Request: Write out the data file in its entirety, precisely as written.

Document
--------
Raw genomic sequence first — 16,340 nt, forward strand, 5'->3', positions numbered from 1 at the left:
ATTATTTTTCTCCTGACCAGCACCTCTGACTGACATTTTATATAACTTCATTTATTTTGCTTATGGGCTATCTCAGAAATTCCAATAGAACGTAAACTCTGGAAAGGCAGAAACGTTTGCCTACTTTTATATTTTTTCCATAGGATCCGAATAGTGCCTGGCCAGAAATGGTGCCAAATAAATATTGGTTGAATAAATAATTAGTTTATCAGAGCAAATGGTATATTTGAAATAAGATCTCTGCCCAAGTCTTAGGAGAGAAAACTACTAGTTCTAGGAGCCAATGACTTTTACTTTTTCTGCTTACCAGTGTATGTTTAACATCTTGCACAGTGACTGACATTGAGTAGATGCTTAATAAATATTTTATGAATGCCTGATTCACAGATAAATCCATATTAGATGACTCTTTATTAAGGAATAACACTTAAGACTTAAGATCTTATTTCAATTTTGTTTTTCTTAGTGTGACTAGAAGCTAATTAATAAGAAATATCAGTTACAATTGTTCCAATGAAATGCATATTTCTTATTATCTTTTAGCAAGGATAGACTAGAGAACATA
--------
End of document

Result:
Raw genomic sequence first — 16,340 nt, forward strand, 5'->3', positions numbered from 1 at the left:
ATTATTTTTCTCCTGACCAGCACCTCTGACTGACATTTTATATAACTTCATTTATTTTGCTTATGGGCTATCTCAGAAATTCCAATAGAACGTAAACTCTGGAAAGGCAGAAACGTTTGCCTACTTTTATATTTTTTCCATAGGATCCGAATAGTGCCTGGCCAGAAATGGTGCCAAATAAATATTGGTTGAATAAATAATTAGTTTATCAGAGCAAATGGTATATTTGAAATAAGATCTCTGCCCAAGTCTTAGGAGAGAAAACTACTAGTTCTAGGAGCCAATGACTTTTACTTTTTCTGCTTACCAGTGTATGTTTAACATCTTGCACAGTGACTGACATTGAGTAGATGCTTAATAAATATTTTATGAATGCCTGATTCACAGATAAATCCATATTAGATGACTCTTTATTAAGGAATAACACTTAAGACTTAAGATCTTATTTCAATTTTGTTTTTCTTAGTGTGACTAGAAGCTAATTAATAAGAAATATCAGTTACAATTGTTCCAATGAAATGCATATTTCTTATTATCTTTTAGCAAGGATAGACTAGAGAACATA